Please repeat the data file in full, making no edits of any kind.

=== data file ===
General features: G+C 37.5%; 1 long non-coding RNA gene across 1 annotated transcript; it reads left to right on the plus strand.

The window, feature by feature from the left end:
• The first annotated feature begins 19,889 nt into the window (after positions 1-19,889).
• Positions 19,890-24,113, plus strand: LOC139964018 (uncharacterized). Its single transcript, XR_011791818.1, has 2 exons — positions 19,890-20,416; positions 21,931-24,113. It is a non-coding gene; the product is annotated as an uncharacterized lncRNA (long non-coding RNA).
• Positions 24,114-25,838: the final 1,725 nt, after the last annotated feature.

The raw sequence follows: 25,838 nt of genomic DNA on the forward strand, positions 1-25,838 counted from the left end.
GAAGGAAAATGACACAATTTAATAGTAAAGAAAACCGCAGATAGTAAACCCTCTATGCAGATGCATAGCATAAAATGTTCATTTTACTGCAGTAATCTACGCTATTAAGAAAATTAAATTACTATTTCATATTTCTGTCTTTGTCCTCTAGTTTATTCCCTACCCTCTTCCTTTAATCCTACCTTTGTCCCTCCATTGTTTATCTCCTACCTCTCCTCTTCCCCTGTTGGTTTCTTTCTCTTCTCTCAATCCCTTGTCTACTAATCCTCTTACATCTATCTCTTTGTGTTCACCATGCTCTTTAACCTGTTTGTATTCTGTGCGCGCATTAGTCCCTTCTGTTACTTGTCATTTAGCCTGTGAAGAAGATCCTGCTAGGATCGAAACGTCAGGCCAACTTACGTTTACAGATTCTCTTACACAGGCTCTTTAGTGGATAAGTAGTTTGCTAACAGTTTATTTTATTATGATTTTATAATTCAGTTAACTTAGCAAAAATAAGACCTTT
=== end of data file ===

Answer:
General features: G+C 37.5%; 1 long non-coding RNA gene across 1 annotated transcript; it reads left to right on the plus strand.

The window, feature by feature from the left end:
• The first annotated feature begins 19,889 nt into the window (after positions 1-19,889).
• Positions 19,890-24,113, plus strand: LOC139964018 (uncharacterized). Its single transcript, XR_011791818.1, has 2 exons — positions 19,890-20,416; positions 21,931-24,113. It is a non-coding gene; the product is annotated as an uncharacterized lncRNA (long non-coding RNA).
• Positions 24,114-25,838: the final 1,725 nt, after the last annotated feature.

The raw sequence follows: 25,838 nt of genomic DNA on the forward strand, positions 1-25,838 counted from the left end.
GAAGGAAAATGACACAATTTAATAGTAAAGAAAACCGCAGATAGTAAACCCTCTATGCAGATGCATAGCATAAAATGTTCATTTTACTGCAGTAATCTACGCTATTAAGAAAATTAAATTACTATTTCATATTTCTGTCTTTGTCCTCTAGTTTATTCCCTACCCTCTTCCTTTAATCCTACCTTTGTCCCTCCATTGTTTATCTCCTACCTCTCCTCTTCCCCTGTTGGTTTCTTTCTCTTCTCTCAATCCCTTGTCTACTAATCCTCTTACATCTATCTCTTTGTGTTCACCATGCTCTTTAACCTGTTTGTATTCTGTGCGCGCATTAGTCCCTTCTGTTACTTGTCATTTAGCCTGTGAAGAAGATCCTGCTAGGATCGAAACGTCAGGCCAACTTACGTTTACAGATTCTCTTACACAGGCTCTTTAGTGGATAAGTAGTTTGCTAACAGTTTATTTTATTATGATTTTATAATTCAGTTAACTTAGCAAAAATAAGACCTTT